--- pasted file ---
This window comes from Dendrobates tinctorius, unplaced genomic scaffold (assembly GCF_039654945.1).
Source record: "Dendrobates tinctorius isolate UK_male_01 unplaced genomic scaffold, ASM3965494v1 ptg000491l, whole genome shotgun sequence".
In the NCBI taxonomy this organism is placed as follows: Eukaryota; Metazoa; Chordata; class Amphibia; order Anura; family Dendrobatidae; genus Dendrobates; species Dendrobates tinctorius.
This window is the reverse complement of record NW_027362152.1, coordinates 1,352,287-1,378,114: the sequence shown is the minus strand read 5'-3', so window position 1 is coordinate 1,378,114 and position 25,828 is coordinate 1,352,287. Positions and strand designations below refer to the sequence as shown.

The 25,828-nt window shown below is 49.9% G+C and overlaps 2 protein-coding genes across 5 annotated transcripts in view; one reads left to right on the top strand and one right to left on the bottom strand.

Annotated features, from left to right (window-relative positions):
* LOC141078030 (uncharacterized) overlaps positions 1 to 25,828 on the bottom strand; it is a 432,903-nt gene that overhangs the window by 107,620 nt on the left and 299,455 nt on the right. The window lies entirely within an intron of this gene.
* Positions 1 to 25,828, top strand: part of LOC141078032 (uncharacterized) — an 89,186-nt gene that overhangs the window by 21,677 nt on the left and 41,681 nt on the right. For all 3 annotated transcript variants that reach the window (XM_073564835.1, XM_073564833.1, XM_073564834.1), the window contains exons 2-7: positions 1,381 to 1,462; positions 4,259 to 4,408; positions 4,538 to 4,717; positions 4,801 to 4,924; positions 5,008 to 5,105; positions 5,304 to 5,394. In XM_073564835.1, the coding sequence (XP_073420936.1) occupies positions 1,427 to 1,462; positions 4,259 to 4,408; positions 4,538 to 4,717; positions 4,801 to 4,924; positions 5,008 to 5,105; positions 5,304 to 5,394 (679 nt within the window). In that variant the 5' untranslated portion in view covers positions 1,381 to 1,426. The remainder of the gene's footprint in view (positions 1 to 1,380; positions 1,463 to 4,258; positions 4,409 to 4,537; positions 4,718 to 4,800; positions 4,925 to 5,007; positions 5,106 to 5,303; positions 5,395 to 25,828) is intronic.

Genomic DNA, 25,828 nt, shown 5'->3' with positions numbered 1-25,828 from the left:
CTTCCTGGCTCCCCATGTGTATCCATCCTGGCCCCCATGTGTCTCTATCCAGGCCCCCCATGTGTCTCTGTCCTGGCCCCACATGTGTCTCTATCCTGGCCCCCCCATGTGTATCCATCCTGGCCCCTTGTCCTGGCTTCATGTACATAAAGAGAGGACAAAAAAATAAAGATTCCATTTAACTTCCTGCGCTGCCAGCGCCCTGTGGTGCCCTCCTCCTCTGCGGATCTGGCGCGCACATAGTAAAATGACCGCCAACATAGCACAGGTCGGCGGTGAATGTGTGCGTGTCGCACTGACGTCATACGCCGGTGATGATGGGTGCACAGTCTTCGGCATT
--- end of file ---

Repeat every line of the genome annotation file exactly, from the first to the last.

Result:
This window comes from Dendrobates tinctorius, unplaced genomic scaffold (assembly GCF_039654945.1).
Source record: "Dendrobates tinctorius isolate UK_male_01 unplaced genomic scaffold, ASM3965494v1 ptg000491l, whole genome shotgun sequence".
In the NCBI taxonomy this organism is placed as follows: Eukaryota; Metazoa; Chordata; class Amphibia; order Anura; family Dendrobatidae; genus Dendrobates; species Dendrobates tinctorius.
This window is the reverse complement of record NW_027362152.1, coordinates 1,352,287-1,378,114: the sequence shown is the minus strand read 5'-3', so window position 1 is coordinate 1,378,114 and position 25,828 is coordinate 1,352,287. Positions and strand designations below refer to the sequence as shown.

The 25,828-nt window shown below is 49.9% G+C and overlaps 2 protein-coding genes across 5 annotated transcripts in view; one reads left to right on the top strand and one right to left on the bottom strand.

Annotated features, from left to right (window-relative positions):
* LOC141078030 (uncharacterized) overlaps positions 1 to 25,828 on the bottom strand; it is a 432,903-nt gene that overhangs the window by 107,620 nt on the left and 299,455 nt on the right. The window lies entirely within an intron of this gene.
* Positions 1 to 25,828, top strand: part of LOC141078032 (uncharacterized) — an 89,186-nt gene that overhangs the window by 21,677 nt on the left and 41,681 nt on the right. For all 3 annotated transcript variants that reach the window (XM_073564835.1, XM_073564833.1, XM_073564834.1), the window contains exons 2-7: positions 1,381 to 1,462; positions 4,259 to 4,408; positions 4,538 to 4,717; positions 4,801 to 4,924; positions 5,008 to 5,105; positions 5,304 to 5,394. In XM_073564835.1, the coding sequence (XP_073420936.1) occupies positions 1,427 to 1,462; positions 4,259 to 4,408; positions 4,538 to 4,717; positions 4,801 to 4,924; positions 5,008 to 5,105; positions 5,304 to 5,394 (679 nt within the window). In that variant the 5' untranslated portion in view covers positions 1,381 to 1,426. The remainder of the gene's footprint in view (positions 1 to 1,380; positions 1,463 to 4,258; positions 4,409 to 4,537; positions 4,718 to 4,800; positions 4,925 to 5,007; positions 5,106 to 5,303; positions 5,395 to 25,828) is intronic.

Genomic DNA, 25,828 nt, shown 5'->3' with positions numbered 1-25,828 from the left:
CTTCCTGGCTCCCCATGTGTATCCATCCTGGCCCCCATGTGTCTCTATCCAGGCCCCCCATGTGTCTCTGTCCTGGCCCCACATGTGTCTCTATCCTGGCCCCCCCATGTGTATCCATCCTGGCCCCTTGTCCTGGCTTCATGTACATAAAGAGAGGACAAAAAAATAAAGATTCCATTTAACTTCCTGCGCTGCCAGCGCCCTGTGGTGCCCTCCTCCTCTGCGGATCTGGCGCGCACATAGTAAAATGACCGCCAACATAGCACAGGTCGGCGGTGAATGTGTGCGTGTCGCACTGACGTCATACGCCGGTGATGATGGGTGCACAGTCTTCGGCATT